I hadn’t fully formed my opinion or ‘final verdict’ on call-out and cancel culture just yet, but once this issue was exposed—and hit quite close to home—I wanted to be part of advocating for critical thinking and what I consider ‘slow information’. Slow information meaning, if we were to adopt the paradigm of ‘slow food’ and ‘slow fashion’, we care about the information we take in, we want the information to be nourishing, and, when possible, build a connection with it. That means we try to read stories in full, consume stories or engage in discussions that are generative and positive, and we try to understand both sides of the story.
FIT published an open letter stating its accountability for what happened. Do you think these steps would have taken place had it not been for social media, as well as your involvement, showcasing the fuller context of the situation?
I don’t think so. I think the new letter of accountability was influenced by social media posts (perhaps including mine) and the urgent, vocal statements put forth by the students at FIT.
Although Diet Prada was one of the first to break this story, what are your thoughts on media platforms telling ‘incomplete’ stories without full context?
Diet Prada has, in my eyes, become another news or media platform. The more powerful and visible they became in terms of followers, the more they have a persistent motivation to live up to their mission to call people out. This has led to fast and loose information—the very information style I do not advocate for—as it’s nearly impossible at this stage for an Instagram account with over a million followers to carefully follow-up on and revise past stories, even if it means damaging reputations and careers along the way.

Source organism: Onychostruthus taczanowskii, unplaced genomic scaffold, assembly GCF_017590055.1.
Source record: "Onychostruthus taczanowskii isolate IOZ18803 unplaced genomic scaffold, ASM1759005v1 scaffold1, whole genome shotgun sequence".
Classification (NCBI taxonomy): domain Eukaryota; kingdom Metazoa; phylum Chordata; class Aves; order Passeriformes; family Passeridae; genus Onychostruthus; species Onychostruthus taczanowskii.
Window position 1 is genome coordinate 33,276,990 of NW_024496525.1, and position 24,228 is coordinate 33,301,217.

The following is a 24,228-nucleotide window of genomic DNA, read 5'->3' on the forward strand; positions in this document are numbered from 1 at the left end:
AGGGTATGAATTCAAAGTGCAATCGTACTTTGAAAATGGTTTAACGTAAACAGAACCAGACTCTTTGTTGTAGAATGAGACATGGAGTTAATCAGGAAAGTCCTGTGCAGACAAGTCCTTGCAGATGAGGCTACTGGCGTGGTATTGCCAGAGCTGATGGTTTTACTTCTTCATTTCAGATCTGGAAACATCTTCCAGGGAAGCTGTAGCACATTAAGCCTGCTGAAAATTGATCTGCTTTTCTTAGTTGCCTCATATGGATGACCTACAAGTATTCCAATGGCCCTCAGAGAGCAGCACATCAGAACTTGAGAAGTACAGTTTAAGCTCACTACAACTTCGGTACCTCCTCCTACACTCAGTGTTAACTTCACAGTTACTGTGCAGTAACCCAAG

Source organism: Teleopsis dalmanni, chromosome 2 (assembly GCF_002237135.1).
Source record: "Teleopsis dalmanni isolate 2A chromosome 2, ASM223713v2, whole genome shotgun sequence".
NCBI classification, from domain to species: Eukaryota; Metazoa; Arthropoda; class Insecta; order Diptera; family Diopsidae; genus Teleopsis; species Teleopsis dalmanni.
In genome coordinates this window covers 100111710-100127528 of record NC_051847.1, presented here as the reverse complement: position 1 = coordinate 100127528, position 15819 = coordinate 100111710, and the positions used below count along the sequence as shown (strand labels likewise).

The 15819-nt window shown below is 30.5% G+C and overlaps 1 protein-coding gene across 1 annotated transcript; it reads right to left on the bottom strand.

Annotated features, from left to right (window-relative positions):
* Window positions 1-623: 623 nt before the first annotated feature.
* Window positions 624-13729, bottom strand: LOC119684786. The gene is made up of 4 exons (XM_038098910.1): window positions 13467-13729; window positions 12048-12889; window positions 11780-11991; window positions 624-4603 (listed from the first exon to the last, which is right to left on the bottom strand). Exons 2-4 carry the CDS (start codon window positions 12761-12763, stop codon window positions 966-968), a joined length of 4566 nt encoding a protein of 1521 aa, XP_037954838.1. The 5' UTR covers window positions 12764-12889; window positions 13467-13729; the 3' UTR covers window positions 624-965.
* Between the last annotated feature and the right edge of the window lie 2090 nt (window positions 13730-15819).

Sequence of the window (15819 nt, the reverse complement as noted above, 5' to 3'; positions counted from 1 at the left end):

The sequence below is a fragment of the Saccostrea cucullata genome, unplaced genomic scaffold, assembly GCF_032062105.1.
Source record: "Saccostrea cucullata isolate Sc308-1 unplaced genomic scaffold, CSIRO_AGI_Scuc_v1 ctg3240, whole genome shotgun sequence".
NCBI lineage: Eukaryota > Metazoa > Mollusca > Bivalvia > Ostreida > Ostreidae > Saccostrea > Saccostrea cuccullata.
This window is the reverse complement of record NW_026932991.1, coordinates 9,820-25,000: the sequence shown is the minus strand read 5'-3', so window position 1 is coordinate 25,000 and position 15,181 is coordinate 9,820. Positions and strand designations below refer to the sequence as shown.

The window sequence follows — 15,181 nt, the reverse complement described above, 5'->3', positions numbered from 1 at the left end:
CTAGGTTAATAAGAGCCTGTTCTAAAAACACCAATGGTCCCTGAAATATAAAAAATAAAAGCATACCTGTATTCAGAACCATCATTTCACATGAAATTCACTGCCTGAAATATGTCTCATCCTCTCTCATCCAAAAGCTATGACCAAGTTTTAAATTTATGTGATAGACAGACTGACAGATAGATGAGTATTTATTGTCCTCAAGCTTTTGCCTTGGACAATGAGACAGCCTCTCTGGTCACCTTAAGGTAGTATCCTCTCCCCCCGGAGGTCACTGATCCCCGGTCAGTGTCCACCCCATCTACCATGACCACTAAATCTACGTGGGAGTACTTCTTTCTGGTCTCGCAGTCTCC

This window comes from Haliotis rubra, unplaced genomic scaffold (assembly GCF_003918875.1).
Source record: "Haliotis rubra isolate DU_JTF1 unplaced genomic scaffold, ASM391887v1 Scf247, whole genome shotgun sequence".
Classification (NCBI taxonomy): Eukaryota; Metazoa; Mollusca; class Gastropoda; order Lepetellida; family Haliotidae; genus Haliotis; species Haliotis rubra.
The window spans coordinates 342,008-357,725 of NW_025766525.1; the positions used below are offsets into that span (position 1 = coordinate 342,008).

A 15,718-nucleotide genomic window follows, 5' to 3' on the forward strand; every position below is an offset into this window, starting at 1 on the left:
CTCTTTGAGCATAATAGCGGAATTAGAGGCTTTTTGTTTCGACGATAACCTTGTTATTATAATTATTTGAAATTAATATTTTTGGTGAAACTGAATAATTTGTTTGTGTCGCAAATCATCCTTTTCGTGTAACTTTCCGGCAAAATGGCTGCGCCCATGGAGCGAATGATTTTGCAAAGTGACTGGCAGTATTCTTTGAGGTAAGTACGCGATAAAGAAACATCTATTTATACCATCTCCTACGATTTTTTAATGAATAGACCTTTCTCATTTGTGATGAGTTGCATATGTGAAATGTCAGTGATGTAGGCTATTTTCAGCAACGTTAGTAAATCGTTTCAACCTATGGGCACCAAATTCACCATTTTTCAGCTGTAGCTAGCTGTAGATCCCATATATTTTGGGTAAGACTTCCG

What’s worse is that with a following that large, it’s nearly impossible to facilitate a productive discourse in the comment threads, you wind up with reactionary comments that respond to the latest thing Diet Prada saw or heard and questions left unanswered. The result is possible misinterpretation and misinformation that can run rampant, possibly inspiring real life aggressions that spread beyond the context. Meanwhile, Diet Prada moves on to the next story for you to worry about and you’ve already forgotten about the last one.
After this incident, what do you think is the future for higher education in fashion?